U = Uo [Ro^2 /(Ro^2 + (A R)^2 + Z^2)]^2
where A is a constant of the order of unity. Photographs of plasma spheromaks seem to indicate that A is slightly greater than unity.

Note that a key condition for the required outside energy density function and hence for spheromak existence is:
Ip = [Qs C / 2 Pi Ro]
 

In a plasma spheromak:
Qp = Q = proton charge
Qn = - Q = electron charge
Nph = Ni = number of ions
Nn = Ne = number of electrons
Vp = ion velocity
Vn = electron velocity

In atomic particles the equation:
Ih^2 = [Qs C / Lh]^2
eventually leads to the Planck constant, which is fundamental to quantum mechanics. Hence charge hose theory is fundamental to modern physics.
 

FOR THE SPECIAL CASE OF A PLASMA:
Nph = Ni = number of positive ions
Nnh = Ne = number of free electrons
Ni ~ Ne
Qp = Q
Qn = - Q
Vp = Vi
Vn = Ve
Vi << Ve

Hence:
[Qp Nph Vp + Qn Nnh Vn]^2 / (Qp Nph + Qn Nnh)^2 = C^2
becomes:
[Q Ni Vi - Q Ne Ve]^2 / (Q Ni - Q Ne)^2 = C^2
or
[Ni Vi - Ne Ve]^2 / (Ni - Ne)^2 = C^2
or
[Ne Ve]^2 / (Ni - Ne)^2 ~ C^2
or
[Ve / C]^2 ~ [(Ni - Ne) / Ne]^2
This equation is fundamental to analysis of plasma spheromaks.
 

THEORETICAL COMPLEXITY:
There is theoretical complexity with the concept of charge hose. In classical electrodynamics the negative and positive charges comprising a charge hose will electrically and magnetically attract each other. However, a charge hose is similar to a nearly neutral plasma in which the two charge types move in opposite directions without collision.
 

COLLISION AVOIDANCE:
Imagine a red ant and a black ant crawling in opposite axial directions along the surface of a closed coil of garden hose. Due to twists that arise during hose coiling, the ants' paths actually spiral around the hose axis once per coil turn. If the two ants follow paths that are suitably staggered around the garden hose axis the two ant's paths are identical in overall length but never collide. The red ant's path represents positive charges moving along the plasma hose with axial velocity Vp. The black ant's path represents negative charges moving along the plasma hose with axial velocity Vn. Note that velocities Vp and Vn have opposite signs and that the net charge is non-zero.
 

NATURAL COILING:
A current carrying plasma hose with a net charge will tend to naturally curl upon itself until the magnetic, electric and inertial forces are in balance. In essence charge hose spontaneously coils until it reaches a dimensionally stable low energy state in the form of a spheromak wall.
 

In the region inside this wall the magnetic field is purely toroidal. In the region outside this wall the magnetic field is purely poloidal. The net surface charge on the wall causes a radial electric field. This net charge and charge motion configuration is known as a spheromak.

Note that a spheromak wall position will not be physically stable until the sums of the electric and magnetic field energy densities on both sides of the charge sheet are equal so that any random change in spheromak wall position normal to the charge sheet increases the total system energy. Generally there must be continuous curvature in the spheromak wall to meet this stability requirement.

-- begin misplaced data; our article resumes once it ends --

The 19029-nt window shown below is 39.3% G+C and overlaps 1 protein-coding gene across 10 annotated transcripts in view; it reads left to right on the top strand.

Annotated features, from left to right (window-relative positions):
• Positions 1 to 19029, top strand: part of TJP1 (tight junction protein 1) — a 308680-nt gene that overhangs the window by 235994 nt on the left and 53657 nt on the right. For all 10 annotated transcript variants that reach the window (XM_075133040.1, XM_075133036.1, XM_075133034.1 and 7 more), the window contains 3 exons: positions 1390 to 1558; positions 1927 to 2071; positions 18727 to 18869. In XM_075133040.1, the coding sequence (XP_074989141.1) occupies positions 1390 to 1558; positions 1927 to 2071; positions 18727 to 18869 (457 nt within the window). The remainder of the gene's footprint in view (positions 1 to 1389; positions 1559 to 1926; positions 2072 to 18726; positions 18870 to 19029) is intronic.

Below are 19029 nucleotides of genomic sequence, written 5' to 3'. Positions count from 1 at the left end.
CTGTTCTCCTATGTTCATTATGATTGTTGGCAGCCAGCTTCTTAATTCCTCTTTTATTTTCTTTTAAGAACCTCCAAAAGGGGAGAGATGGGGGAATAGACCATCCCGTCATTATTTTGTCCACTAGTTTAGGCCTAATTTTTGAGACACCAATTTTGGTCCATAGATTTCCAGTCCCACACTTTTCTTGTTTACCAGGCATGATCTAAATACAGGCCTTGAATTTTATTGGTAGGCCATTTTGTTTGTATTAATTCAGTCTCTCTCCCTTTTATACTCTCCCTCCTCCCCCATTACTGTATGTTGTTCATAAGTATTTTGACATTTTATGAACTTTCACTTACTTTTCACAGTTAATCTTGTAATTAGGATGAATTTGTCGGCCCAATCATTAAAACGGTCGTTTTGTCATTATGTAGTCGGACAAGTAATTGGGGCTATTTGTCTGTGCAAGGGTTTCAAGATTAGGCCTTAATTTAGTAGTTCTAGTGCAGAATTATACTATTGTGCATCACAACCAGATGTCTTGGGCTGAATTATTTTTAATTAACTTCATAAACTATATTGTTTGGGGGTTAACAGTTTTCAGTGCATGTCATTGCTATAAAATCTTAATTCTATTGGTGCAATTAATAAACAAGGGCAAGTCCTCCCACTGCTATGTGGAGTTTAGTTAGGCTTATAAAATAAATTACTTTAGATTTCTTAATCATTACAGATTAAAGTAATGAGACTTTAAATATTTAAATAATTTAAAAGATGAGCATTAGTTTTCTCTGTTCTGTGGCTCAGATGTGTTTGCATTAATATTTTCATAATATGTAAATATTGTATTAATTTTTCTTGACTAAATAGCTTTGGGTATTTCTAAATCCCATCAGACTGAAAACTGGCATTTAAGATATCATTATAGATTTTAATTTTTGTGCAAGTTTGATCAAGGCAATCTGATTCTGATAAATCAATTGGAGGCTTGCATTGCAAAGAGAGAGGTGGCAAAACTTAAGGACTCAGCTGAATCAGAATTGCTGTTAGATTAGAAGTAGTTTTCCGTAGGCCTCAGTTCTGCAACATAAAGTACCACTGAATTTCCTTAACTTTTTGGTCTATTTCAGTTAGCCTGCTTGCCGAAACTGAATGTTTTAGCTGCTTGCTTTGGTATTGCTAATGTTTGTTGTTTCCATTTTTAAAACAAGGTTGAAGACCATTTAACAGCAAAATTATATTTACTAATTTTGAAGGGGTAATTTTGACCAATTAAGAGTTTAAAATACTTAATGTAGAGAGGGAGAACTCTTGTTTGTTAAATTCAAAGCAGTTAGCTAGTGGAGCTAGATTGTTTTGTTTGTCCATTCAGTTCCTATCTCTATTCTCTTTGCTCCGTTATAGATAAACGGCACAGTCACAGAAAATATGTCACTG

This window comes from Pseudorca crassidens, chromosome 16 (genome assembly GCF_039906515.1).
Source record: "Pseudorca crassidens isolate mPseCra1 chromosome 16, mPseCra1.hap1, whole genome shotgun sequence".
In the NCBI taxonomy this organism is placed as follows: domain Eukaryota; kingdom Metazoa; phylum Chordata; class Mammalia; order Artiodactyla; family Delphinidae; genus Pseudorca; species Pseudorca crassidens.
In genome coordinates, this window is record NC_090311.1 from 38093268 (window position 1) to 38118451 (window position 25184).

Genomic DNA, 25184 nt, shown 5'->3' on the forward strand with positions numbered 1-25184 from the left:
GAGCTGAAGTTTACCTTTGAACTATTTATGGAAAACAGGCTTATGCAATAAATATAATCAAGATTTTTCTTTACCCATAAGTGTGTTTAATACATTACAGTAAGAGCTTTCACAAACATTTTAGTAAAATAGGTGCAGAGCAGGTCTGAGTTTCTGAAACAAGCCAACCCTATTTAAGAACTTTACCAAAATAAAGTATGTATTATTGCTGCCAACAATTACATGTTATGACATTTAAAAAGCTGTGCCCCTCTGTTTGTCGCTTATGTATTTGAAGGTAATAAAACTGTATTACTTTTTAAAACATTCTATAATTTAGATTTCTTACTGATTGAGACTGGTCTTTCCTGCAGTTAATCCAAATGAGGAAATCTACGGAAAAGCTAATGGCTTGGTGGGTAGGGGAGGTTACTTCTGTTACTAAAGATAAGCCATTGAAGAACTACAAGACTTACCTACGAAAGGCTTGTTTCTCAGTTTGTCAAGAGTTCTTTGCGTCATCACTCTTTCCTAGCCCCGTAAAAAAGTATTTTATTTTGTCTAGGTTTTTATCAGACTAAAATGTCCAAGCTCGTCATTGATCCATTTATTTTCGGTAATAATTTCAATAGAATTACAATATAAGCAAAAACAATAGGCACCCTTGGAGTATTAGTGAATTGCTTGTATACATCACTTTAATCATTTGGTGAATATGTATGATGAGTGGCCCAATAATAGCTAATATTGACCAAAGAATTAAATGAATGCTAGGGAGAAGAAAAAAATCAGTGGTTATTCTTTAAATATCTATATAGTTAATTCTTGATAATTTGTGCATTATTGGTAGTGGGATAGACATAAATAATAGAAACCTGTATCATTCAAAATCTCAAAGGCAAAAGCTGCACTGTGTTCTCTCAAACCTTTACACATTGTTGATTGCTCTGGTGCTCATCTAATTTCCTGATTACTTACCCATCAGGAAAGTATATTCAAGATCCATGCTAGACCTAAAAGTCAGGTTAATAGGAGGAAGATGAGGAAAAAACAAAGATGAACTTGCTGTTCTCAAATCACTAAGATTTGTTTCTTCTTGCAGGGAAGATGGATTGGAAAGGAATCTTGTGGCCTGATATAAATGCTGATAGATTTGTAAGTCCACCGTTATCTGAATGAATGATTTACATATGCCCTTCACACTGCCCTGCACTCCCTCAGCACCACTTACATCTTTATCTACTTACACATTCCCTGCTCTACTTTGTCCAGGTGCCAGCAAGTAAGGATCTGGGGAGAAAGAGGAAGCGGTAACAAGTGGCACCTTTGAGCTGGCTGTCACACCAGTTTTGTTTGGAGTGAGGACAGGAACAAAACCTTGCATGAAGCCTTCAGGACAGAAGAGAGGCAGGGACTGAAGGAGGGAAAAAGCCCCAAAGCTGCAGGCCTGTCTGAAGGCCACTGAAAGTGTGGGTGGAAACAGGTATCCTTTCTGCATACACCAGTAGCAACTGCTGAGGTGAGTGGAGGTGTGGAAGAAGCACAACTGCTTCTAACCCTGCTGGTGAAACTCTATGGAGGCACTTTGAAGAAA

SPHEROMAK WALL:
Imagine that there is a single layer coil of charge hose. A charge sheet forms when there are a large number of locally parallel uniformly spaced charge hose coil turns each with the same current in the same direction. As shown above in the local plane of the spheromak wall there is no net force on any charge hose due to another nearby parallel charge hose provided that:
[Qp Nph Vp + Qn Nnh Vn]^2 / (Qp Nph + Qn Nnh)^2 = C^2
 

SPHEROMAK CONCEPT:
Conceptually a spheromak is a closed charge sheet in the shape of a toroid which provides a closed path for the current in the charge hose. The direction of the charge hose axis within the charge sheet conforms to the toroid surface curvature.

Hence the charge hose winding forming a spheromak has both toroidal and poloidal magnetic field components. The spiral charge hose axis gradually changes direction over the surface of the toroid.

In a spheromak positive and negative charge quanta move along a spiral path that is continuously tangent to the spheromak wall. A spheromak is cylindrically symmetric about the spheromak main axis and is mirror symmetric about the spheromak's equatorial plane. The spheromak wall has a net charge Qs that is uniformly distributed over the charge hose length Lh.

In the centwe of the spheromak at R = 0 and Z = 0 the electric field is zero. In the region inside the spheromak wall the magnetic field is purely toroidal and the electric field is cylindrically radial. Within the sphereomak the electric fields almost cancel. In the region outside the spheromak wall the magnetic field is purely poloidal and the electric field is spherically radial. The moving charges comprising the spheromak circulate within the thin spheromak wall at the boundary between the toroidal and poloidal magnetic fields.
 

STABLE SPHEROMAK:
In a spheromak the motion of the positive and/or negative charges along the charge hose causes current Ih and hence poloidal and toroidal magnetic fields. The net charge on the charge hose produces electric fields. The magnetic force between adjacent charge hoses balances the electric force between adjacent charge hoses, allowing the charge hose to form a stable closed spiral that forms the toroidal shaped plasma sheet that is the wall of a spheromak.
 

ENERGY STABILITY: